I’m not sure how popular this genre is outside of PC games. The Wii and DS are starting to get titles like this one, with even the big N getting in on the act, and that’s going to bring in hardcore and casual gamers alike. I’m not really much of a puzzle gamer myself, but The Vanishing Files had all the right pieces in place to make this a hit with me. With a nice budget price of only $19.99, most gamers will be able to get their money’s worth out of this one. Gamers who need constant action or who prefer to button mash rather than spend time flexing their mental muscles will probably want to sit this one out. Alas, outside the PC, gamers who want a thinking man (Or woman)’s puzzle are outside the norm.
Appeal Factor: Mediocre
There’s a lot of talk about shovelware on the Wii and DS. The would-be hardcore gamer is skeptical and thus eschews any title that isn’t by a “Name” publisher or has a budget price. God forbid one tries something new or that something cheap is also something good. Well The Vanishing Files is just such a game. It’s well made, a lot of fun, and you can’t beat the price. Alas, because Destineer’s not a Konami or Sega, other sites and their reviewers have turned their nose up at this game because it “won’t bring the hits.” Well, guess what? In doing so, they’re doing a disservice not only to the game itself, but to you the reader who deserves to know there’s an enjoyable puzzle game at a low cost you or your friends. Sure TVF isn’t a game that’s going to win awards, but there’s a reason this title has sold incredibly well on the PC, and Cate West is a character I hope to see more from in the future.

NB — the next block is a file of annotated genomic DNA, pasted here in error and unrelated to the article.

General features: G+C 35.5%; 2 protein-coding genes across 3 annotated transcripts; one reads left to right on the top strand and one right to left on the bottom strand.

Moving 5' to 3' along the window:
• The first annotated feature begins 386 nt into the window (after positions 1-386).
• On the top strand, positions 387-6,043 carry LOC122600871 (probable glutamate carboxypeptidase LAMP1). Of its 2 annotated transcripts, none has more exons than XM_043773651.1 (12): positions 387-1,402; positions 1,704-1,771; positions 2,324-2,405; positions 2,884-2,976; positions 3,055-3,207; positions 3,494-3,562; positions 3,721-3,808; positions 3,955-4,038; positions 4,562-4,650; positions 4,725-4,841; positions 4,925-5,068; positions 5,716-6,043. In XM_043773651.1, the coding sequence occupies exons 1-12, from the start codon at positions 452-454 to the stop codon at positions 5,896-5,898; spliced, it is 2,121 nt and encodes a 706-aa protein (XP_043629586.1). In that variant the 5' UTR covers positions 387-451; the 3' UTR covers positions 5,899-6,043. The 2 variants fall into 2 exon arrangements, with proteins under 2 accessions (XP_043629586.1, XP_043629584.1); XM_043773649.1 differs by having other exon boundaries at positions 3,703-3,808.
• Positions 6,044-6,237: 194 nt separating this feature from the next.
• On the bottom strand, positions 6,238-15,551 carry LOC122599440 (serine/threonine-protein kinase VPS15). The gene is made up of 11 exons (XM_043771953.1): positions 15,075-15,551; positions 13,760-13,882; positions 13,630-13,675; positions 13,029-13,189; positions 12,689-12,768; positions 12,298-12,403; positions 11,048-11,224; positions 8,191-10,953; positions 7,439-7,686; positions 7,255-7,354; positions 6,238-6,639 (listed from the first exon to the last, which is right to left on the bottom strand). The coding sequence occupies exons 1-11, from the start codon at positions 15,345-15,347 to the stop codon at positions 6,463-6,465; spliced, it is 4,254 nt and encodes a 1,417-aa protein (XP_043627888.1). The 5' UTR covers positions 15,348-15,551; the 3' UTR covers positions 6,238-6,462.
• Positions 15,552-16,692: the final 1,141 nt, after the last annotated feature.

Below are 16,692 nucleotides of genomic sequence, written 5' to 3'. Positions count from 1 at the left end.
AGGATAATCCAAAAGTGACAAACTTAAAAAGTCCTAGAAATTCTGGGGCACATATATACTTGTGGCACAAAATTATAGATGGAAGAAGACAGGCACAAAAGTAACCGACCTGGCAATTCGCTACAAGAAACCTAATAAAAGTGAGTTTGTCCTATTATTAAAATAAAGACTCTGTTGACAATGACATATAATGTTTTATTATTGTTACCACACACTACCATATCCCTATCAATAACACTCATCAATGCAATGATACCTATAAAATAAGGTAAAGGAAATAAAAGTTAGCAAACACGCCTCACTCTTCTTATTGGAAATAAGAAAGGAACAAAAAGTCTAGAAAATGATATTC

The Vanishing Files tested my wits, intellect and patience and I was well rewarded for my time with it. You will be too.
Miscellaneous Rating: Good
Control and Gameplay: Classic
Replayability: Above Average
Balance: Above Average
Appeal Factor: Mediocre
FINAL SCORE: ENJOYABLE GAME
Short Attention Span Summary
Cate West: The Vanishing Files is one of the best “eagle eye” type of puzzle games I’ve ever played. It’s rekindled my passion for this style of puzzle and because of it I’ll end up trying Millionaire Heir and Mortimer Beckett. For only $19.99, you’re getting a solid puzzle game that offers more than a dozen hours of play time in story mode, some excellent graphics and a nicely told story that keeps drawing you back for more. Gamenauts has a great potential franchise here – as long as gamers get out there and experience this title for themselves.